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Separating a Child and Parent

Middle School Expert Advice from Judith Lee Ladd

Q: My partner has an eleven-year old son who is very clingy with her. He hangs on her, and lays with her every chance he gets. It isn't just at home, but also in public places. He calls her Mommy in a whining voice and always needs to know where she is even if she just goes to the bathroom. His mother and I can't have a conversation without him interrupting. When she tries to tell him to give her space, he thinks she doesn't love him. He doesn't understand how she can be close to me like that, but not with him. I understand that he has always had his mother in this way, and now he has to share her. But, it's pushing me away. What do we do?

A: Before the situation gets worse for everyone, you need to discuss your feelings and observations with your partner and decide how to handle your future times together.

Start by not using words like "whining" -- this may create tension and show your disapproval.

Recognize that the son's behavior seems appropriate for a much younger child, or one with many emotional needs. With Mom as his sole source of attention, love, and security, he must fear a loss or change in that status. Address the boy's needs and you will find that he can build a positive relationship with his mother on much stronger ground.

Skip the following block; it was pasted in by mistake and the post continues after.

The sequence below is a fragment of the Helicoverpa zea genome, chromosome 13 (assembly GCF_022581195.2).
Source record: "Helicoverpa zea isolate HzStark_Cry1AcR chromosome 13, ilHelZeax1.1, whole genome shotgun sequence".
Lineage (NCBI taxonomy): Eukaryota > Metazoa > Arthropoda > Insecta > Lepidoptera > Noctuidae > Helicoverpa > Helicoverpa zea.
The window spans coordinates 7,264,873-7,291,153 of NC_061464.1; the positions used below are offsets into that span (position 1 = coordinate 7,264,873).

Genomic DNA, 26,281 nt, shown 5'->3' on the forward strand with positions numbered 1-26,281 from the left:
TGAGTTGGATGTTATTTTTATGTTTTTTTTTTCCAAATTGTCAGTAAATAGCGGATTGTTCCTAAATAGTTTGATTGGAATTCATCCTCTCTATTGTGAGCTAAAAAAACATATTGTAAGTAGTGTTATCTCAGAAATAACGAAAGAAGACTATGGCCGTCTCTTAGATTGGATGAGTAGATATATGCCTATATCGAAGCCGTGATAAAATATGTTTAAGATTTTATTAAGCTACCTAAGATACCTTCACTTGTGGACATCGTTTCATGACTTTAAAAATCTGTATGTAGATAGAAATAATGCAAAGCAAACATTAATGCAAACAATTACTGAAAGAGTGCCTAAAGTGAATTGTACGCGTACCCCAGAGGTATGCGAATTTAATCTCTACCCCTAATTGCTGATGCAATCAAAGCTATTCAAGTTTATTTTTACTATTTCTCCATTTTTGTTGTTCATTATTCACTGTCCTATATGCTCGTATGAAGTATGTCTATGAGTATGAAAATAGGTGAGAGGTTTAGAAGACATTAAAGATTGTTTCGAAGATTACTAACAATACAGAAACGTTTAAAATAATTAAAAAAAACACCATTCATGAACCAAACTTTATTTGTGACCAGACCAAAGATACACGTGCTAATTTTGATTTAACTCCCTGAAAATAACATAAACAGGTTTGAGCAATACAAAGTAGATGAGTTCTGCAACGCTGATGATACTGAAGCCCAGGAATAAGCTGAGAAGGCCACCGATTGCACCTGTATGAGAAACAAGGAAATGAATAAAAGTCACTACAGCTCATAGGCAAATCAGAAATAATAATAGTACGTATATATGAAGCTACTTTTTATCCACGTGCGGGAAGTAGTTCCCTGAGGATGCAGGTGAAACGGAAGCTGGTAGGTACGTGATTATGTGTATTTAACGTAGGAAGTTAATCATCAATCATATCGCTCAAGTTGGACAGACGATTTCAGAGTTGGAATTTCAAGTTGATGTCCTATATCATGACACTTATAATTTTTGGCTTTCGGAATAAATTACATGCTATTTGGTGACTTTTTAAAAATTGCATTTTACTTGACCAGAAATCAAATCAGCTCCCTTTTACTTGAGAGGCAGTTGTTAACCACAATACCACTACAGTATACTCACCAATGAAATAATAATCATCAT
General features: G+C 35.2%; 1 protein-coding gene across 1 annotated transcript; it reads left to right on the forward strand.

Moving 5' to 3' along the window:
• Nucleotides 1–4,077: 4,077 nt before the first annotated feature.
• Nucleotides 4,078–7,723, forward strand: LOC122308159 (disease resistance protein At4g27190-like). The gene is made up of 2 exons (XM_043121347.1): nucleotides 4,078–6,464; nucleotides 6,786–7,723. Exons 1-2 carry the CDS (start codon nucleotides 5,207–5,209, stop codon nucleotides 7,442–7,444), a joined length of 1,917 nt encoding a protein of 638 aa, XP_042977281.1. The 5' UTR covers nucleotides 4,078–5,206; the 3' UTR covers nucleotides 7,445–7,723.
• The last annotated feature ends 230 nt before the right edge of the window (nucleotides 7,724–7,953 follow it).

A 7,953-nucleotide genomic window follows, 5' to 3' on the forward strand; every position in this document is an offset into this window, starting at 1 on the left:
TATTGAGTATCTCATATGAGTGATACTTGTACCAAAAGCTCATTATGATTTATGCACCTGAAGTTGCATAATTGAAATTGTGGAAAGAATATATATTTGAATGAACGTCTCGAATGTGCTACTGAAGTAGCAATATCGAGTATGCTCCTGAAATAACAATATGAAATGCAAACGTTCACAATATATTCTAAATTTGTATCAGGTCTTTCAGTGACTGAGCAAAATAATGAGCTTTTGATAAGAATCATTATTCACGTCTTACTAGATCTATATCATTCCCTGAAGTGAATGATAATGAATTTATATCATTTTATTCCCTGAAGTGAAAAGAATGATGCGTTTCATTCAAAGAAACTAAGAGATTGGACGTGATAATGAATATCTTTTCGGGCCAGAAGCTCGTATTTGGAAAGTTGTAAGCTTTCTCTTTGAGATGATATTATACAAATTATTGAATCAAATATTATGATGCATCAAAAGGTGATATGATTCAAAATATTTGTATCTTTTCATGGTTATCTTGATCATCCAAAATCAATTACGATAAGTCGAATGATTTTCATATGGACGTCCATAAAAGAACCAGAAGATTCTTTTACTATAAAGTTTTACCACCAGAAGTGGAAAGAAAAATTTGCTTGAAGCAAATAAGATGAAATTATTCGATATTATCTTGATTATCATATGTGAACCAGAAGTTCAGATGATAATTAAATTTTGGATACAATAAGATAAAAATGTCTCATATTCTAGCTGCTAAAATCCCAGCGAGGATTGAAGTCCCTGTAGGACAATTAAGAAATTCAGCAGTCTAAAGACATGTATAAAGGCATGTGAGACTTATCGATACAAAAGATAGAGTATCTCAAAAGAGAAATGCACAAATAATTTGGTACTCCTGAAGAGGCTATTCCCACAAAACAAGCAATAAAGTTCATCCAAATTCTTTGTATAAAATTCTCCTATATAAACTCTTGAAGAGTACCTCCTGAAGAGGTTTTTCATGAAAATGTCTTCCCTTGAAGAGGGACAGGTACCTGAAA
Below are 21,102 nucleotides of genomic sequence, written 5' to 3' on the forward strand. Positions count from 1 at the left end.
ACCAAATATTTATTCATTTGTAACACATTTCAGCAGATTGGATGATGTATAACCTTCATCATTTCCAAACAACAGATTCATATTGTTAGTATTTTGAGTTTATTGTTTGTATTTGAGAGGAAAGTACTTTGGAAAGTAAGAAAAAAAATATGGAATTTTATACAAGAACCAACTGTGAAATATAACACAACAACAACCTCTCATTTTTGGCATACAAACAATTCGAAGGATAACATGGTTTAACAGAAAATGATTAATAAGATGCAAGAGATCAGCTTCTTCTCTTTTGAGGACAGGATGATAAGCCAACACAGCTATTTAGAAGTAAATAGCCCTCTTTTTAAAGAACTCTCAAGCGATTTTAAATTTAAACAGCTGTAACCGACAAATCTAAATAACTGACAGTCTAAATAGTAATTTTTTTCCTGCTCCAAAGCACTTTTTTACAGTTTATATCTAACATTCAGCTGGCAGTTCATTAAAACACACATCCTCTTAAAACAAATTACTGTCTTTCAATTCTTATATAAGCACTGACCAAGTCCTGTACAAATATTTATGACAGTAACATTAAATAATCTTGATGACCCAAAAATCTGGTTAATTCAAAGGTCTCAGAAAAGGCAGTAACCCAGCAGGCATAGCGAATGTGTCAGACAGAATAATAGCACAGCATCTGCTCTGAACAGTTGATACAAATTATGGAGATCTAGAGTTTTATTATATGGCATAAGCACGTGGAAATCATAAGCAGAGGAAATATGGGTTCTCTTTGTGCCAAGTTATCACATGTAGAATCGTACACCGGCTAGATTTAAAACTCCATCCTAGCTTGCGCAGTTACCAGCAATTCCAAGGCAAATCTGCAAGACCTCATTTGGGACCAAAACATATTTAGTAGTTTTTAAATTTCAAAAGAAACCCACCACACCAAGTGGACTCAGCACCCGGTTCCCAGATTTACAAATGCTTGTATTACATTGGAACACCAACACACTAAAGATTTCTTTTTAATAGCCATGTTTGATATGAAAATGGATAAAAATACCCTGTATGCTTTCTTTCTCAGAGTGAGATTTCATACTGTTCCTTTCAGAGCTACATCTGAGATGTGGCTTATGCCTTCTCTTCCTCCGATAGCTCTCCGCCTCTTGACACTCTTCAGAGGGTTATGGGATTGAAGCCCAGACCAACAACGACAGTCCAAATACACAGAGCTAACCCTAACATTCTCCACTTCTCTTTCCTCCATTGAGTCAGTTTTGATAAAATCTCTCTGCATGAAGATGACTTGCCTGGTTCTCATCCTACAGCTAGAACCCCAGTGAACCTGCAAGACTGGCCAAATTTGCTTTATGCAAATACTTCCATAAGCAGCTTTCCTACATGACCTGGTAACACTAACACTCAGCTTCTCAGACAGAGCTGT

Plan a balanced schedule for the times the three of you are all together. Allow for some time when you and your partner are both focused on him; some time when he is solely with his mother; some time alone with you; and some time when he must be by himself.

Recognize that every newly emerging family experiences these situations and that prevention is easier than correction. If you are serious about your family relationship, seek the help of a counselor to begin planning for your future. If you hope your situation will get better or just go away, you could be allowing troublesome behaviors to become deeply resistant to change. Seeking my objective advice is a great sign that you already have a good method for problem-solving. Good luck.

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Judith Lee Ladd is a former president of the American School Counselor Association, a national organization of K-12 and post-secondary school counselors.


Please note: This "Expert Advice" area of FamilyEducation.com should be used for general information purposes only. Advice given here is not intended to provide a basis for action in particular circumstances without consideration by a competent professional. Before using this Expert Advice area, please review our General and Medical Disclaimers.

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